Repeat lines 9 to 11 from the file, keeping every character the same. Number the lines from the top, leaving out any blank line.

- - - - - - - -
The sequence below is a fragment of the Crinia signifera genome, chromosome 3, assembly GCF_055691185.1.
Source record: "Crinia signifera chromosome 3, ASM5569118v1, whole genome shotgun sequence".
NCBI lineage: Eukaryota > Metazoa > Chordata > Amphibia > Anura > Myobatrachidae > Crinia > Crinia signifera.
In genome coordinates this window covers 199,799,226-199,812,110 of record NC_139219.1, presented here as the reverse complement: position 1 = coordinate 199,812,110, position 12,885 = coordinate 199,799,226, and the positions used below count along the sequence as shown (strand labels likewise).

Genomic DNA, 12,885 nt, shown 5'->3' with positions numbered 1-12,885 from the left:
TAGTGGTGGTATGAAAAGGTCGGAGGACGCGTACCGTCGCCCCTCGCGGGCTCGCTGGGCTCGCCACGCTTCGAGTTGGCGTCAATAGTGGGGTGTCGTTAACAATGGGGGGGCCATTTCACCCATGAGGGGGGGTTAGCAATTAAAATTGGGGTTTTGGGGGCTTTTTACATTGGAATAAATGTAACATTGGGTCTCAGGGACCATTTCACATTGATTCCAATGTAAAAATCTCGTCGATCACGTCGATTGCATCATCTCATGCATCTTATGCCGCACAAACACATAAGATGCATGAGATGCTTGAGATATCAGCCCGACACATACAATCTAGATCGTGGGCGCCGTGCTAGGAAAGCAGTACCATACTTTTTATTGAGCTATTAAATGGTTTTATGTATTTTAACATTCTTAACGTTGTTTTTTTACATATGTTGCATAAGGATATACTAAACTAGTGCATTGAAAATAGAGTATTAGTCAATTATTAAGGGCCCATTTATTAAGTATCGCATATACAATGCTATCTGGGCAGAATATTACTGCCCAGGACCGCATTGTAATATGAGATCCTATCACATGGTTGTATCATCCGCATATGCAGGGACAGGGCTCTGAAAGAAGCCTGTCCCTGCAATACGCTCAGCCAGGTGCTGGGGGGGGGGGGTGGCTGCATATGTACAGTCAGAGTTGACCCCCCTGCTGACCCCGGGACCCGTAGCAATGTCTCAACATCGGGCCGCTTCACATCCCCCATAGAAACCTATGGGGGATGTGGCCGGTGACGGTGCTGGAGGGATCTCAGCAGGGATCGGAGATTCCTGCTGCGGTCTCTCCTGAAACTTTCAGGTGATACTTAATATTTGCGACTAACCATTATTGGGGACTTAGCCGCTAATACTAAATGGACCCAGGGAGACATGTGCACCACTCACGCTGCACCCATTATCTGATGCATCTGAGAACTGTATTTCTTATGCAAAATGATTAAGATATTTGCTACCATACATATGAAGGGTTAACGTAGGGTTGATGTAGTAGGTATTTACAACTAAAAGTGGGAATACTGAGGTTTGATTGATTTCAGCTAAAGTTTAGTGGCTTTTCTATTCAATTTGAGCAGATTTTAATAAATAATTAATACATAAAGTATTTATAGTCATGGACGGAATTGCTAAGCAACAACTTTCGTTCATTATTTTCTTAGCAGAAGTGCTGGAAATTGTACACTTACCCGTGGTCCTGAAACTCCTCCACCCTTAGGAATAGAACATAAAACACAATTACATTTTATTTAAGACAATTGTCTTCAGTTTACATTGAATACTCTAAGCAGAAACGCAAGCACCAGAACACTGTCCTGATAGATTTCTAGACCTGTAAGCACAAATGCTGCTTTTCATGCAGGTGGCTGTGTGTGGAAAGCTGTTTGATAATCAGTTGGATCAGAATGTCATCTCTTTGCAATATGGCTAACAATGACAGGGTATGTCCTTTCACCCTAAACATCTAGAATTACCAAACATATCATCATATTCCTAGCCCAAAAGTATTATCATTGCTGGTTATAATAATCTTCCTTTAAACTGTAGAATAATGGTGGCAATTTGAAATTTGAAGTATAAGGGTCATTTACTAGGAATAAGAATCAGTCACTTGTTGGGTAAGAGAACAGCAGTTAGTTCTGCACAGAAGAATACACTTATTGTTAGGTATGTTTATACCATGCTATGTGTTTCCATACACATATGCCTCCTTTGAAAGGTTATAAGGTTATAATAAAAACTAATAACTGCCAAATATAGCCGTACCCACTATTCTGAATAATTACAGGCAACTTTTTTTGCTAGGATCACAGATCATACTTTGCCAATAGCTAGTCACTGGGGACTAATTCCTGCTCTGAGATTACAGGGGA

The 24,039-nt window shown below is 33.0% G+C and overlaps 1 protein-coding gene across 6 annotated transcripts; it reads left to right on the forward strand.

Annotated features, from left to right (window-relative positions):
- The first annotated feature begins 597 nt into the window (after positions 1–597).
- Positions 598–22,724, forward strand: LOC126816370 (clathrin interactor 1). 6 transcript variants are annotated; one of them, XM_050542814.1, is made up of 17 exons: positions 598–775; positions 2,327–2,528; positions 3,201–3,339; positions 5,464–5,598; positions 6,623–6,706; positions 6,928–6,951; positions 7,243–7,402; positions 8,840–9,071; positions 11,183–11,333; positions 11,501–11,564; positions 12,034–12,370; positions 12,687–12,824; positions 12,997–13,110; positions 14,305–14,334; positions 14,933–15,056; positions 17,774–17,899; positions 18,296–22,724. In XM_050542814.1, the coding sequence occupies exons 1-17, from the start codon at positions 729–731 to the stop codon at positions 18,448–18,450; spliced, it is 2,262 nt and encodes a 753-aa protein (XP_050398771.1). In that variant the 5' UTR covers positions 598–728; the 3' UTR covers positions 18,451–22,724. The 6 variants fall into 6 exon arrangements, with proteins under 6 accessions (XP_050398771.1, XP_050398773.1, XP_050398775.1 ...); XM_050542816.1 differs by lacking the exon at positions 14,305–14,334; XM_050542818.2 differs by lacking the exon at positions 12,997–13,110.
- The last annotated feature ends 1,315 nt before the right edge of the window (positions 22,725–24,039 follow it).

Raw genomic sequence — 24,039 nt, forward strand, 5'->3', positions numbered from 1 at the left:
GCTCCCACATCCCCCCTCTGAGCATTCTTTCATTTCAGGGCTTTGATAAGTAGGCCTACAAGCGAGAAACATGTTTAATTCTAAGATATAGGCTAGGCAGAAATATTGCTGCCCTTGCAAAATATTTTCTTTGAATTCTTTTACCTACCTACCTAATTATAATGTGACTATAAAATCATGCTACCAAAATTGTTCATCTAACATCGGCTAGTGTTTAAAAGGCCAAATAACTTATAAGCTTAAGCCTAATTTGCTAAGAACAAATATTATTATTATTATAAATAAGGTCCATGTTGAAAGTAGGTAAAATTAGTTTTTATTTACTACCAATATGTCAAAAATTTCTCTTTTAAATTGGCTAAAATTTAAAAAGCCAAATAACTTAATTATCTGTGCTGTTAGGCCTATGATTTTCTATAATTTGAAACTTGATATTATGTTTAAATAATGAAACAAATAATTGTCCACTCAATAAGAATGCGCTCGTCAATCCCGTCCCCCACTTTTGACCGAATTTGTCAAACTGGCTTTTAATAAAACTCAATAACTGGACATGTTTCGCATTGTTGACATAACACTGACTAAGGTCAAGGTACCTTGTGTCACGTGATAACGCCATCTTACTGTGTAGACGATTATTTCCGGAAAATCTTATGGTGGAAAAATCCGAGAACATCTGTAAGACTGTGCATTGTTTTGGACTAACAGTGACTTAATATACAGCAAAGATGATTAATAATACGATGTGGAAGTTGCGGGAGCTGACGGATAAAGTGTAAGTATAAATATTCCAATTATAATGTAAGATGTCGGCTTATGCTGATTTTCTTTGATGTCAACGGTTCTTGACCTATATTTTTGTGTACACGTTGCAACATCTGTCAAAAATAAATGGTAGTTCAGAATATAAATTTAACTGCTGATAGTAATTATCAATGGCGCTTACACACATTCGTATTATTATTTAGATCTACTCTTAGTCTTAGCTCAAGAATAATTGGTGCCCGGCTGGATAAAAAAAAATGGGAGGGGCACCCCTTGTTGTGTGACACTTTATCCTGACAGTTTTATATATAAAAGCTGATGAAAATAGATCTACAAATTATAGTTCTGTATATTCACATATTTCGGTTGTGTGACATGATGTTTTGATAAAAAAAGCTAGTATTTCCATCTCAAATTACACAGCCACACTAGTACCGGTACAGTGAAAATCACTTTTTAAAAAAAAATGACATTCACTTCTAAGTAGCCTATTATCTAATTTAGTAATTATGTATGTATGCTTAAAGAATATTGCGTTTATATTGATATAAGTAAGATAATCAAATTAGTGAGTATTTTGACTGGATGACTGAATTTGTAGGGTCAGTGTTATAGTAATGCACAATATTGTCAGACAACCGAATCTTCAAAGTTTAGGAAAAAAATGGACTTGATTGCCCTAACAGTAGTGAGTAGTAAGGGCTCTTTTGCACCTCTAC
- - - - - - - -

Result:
- The first annotated feature begins 597 nt into the window (after positions 1–597).
- Positions 598–22,724, forward strand: LOC126816370 (clathrin interactor 1). 6 transcript variants are annotated; one of them, XM_050542814.1, is made up of 17 exons: positions 598–775; positions 2,327–2,528; positions 3,201–3,339; positions 5,464–5,598; positions 6,623–6,706; positions 6,928–6,951; positions 7,243–7,402; positions 8,840–9,071; positions 11,183–11,333; positions 11,501–11,564; positions 12,034–12,370; positions 12,687–12,824; positions 12,997–13,110; positions 14,305–14,334; positions 14,933–15,056; positions 17,774–17,899; positions 18,296–22,724. In XM_050542814.1, the coding sequence occupies exons 1-17, from the start codon at positions 729–731 to the stop codon at positions 18,448–18,450; spliced, it is 2,262 nt and encodes a 753-aa protein (XP_050398771.1). In that variant the 5' UTR covers positions 598–728; the 3' UTR covers positions 18,451–22,724. The 6 variants fall into 6 exon arrangements, with proteins under 6 accessions (XP_050398771.1, XP_050398773.1, XP_050398775.1 ...); XM_050542816.1 differs by lacking the exon at positions 14,305–14,334; XM_050542818.2 differs by lacking the exon at positions 12,997–13,110.
- The last annotated feature ends 1,315 nt before the right edge of the window (positions 22,725–24,039 follow it).